Urgently improving the standards required to list, and maintain a listing, on the JSE’s debt capital market is an important step in delivering on our fiduciary responsibilities to our pension fund clients and ensuring that their money is adequately protected.


Disclosure we believe should be a requirement for public capital market issuers (and thus part of the regular disclosures required by the DLR):

  1. Annual public disclosure of the board and all sub-committee charters, including terms of reference, mandates, decision making levels and quorum requirements.
  2. Annual public disclosure of all current and previous directors’ and executives' dealings with the company.
  3. Disclosure of all board and sub-committee (including all procurement and lending committee) member changes via SENS at the time of the change, including reasons for the changes, details of CVs, experience, results of conflicts and fit-and-proper tests for incoming members.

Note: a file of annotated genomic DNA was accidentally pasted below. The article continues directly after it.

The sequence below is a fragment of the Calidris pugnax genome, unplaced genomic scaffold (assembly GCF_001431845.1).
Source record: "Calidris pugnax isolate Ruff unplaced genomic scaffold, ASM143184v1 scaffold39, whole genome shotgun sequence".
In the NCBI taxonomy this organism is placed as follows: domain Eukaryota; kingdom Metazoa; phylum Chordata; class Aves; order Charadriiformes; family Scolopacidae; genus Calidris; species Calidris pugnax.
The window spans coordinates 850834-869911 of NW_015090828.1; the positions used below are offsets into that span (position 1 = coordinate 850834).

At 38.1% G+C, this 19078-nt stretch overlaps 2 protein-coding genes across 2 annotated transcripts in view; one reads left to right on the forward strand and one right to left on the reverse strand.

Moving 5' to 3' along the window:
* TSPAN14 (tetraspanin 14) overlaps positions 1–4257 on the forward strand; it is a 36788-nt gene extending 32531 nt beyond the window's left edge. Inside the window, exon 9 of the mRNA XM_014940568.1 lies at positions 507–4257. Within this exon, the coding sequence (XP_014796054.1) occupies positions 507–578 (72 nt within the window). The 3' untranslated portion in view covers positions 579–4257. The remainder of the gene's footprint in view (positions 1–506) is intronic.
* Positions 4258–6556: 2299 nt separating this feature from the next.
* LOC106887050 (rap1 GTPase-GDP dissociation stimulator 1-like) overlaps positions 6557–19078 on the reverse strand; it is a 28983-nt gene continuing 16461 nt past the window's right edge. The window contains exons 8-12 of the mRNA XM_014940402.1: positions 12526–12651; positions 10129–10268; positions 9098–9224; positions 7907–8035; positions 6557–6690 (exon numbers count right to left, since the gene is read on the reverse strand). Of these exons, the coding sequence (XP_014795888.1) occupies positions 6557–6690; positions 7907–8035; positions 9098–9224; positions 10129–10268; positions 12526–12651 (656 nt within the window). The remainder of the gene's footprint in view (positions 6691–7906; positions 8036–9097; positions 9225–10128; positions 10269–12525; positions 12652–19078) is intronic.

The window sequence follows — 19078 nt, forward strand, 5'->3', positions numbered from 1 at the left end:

4. Annual disclosure of board and sub-committee nomination and appointment processes and decision makers.
  5. Annual public disclosure of the entity’s Conflicts of Interest Policy, Contentious Issue Policy and Politically Exposed Person Policy, including details of how this policy has been applied, deviations from the policy, and remedial action taken to address deviations.
  6. All public disclosures to be made via SENS.

 [1] Debt Listings Requirements, Objectives

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SOE governance